How does the item know where it is at on the buss, it doesn't usually except for negligible resistance of the buss? If you draw a line (buss) and tap off for the battery, the starter solenoid, the alternator, and the take off for the fuse block, and then subsequently drew another line with a mix up of the location of the take offs, how would the buss be any different electrically?
08-22-2012 03:14 PM
RatPin Well to follow up on this I contacted Bob at Rebelwire and learned that my harness was mislabeled. Apperantly someone installed an "Alternator +" lead where they should have put a "Solenoid +" lead. What this means is I have to spend time re routing my harness this weekend. It's a pain because I maticulously group, wrap and shrinktube all my wires at exact lengths so I will need to cut the wire out to re route. To make things more difficult I use high end adhesive lined shrink tubing on many of the wre groups. Not easily removed.

This is kind of a PITA. I did much research before buying my wiring kit and I had heard so many good things and not a single knock aganst rebelwire. Well, here's the first knock against them.
08-21-2012 07:53 PM
RatPin
Quote:
Originally Posted by T-bucket23 View Post
and you should never connect anything directly to the alternator.
Not to dig up an old thread but,

The new wire kit I just installed came with wiring to run a 10g jumper with fusible link from the starter solenoid post to the battery lug on the alternator. From there another 10g lead goes from the alternatorlug to supply power to my main fuse panel in the cab of the vehicle. Are you saying running the power wire from the alt to my fuse panel is wrong?

By the way it is a rebelwire 9+3 kit.
12-27-2011 07:55 PM
bad436z28
coolant fan

why dont u just run a wire from the wiper ignition hot lead to a relay then to ur fans ur making this more complicated than it is.u can also use that for ur headlights.then u can run a switch in ur car also to run the fan,thats what i did.
12-27-2011 04:07 PM
T-bucket23
Quote:
Originally Posted by grobb284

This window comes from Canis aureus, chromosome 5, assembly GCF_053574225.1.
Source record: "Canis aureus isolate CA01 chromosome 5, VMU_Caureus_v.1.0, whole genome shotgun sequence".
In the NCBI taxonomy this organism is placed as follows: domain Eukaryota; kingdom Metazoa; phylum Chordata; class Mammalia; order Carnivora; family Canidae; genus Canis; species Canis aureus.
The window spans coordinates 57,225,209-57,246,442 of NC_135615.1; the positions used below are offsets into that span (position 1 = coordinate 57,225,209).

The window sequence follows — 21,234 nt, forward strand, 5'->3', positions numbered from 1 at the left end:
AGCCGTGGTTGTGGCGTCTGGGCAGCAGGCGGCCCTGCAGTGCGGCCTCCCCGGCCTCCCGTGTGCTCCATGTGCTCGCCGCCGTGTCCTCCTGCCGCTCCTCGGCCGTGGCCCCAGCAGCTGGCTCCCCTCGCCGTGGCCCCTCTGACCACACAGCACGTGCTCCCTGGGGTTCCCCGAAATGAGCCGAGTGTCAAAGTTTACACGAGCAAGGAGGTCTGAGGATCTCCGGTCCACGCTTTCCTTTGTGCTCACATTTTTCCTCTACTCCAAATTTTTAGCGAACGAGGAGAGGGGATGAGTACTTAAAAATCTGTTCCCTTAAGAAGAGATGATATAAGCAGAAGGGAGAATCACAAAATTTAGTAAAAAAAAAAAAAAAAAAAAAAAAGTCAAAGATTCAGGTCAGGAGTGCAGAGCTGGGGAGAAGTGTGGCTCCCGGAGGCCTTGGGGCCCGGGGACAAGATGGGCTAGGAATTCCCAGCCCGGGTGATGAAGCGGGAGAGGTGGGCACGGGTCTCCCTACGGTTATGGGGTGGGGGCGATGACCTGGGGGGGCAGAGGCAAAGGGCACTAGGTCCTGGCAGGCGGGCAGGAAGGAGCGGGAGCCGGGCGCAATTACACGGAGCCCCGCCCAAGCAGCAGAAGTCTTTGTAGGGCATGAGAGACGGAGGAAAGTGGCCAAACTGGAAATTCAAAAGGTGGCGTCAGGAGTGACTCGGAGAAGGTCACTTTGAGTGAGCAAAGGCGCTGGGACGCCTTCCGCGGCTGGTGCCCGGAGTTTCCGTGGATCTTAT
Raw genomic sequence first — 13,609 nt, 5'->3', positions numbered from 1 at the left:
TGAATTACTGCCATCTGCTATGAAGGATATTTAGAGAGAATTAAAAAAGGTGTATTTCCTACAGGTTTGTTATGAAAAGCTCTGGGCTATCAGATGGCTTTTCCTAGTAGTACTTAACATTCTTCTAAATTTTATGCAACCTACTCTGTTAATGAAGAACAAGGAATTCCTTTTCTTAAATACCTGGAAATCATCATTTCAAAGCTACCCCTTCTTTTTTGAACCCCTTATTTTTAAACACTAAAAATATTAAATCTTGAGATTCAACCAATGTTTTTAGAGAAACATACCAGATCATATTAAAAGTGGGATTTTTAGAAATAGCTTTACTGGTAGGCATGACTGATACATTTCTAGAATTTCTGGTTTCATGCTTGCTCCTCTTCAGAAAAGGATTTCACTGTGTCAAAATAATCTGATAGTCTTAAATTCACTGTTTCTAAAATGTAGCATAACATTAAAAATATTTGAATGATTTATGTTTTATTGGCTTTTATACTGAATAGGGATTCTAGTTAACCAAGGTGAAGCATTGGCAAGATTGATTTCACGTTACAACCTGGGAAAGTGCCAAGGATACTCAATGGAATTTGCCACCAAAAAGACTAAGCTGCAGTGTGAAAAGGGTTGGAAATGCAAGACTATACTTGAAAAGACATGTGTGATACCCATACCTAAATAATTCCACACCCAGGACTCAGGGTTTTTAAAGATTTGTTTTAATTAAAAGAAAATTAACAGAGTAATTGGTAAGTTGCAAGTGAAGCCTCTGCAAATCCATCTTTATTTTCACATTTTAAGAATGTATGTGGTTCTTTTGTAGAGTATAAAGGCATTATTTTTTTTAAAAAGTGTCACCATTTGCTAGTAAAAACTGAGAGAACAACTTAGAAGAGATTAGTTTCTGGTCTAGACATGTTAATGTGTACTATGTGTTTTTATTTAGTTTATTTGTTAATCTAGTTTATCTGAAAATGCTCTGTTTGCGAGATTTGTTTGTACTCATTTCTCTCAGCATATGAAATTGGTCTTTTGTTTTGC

Pretty sure that if it takes 16 volts at the alternator to get to the battery with 14 volts something is indeed wrong. I'm willing to stand by that. Something is wrong for a 2 volt drop, should be always be definitely less than 5% (or even better 3%) of applied voltage.

Also stand by this: The voltage drop to the battery from the alternator will surely be less than 1/2 volt. (less than 3%)



Pretty sure that they are both correct, and follow with current flow, with properly sized cable and adequate components. The alternator would indeed be producing a higher voltage than the battery.

Sorry if I didn't explain this in a better fashion in my earlier post.
Voltage drop will be minimal with properly sized cables. It certainly should not exceed .2-.4 volts. To answer the original question the connections should be as close to the battery as possible and you should never connect anything directly to the alternator. In a trunk mounted battery a good distribution block is essential.
12-27-2011 02:58 PM
grobb284
Quote:
Originally Posted by DanielC

I am going to politely suggest that you do not understand voltage drop, if you cannot understand why you would need an alternator to put out more voltage than you get at the battery with current flowing.

Pretty sure that if it takes 16 volts at the alternator to get to the battery with 14 volts something is indeed wrong. I'm willing to stand by that. Something is wrong for a 2 volt drop, should be always be definitely less than 5% (or even better 3%) of applied voltage.

Also stand by this: The voltage drop to the battery from the alternator will surely be less than 1/2 volt. (less than 3%)


Pretty sure that they are both correct, and follow with current flow, with properly sized cable and adequate components. The alternator would indeed be producing a higher voltage than the battery.

Sorry if I didn't explain this in a better fashion in my earlier post.
12-27-2011 01:59 PM
DanielC "I understand voltage drops."

"If you have to output 16 volts to get 14 to the battery, something is wrong. Not sure why you are bringing that up."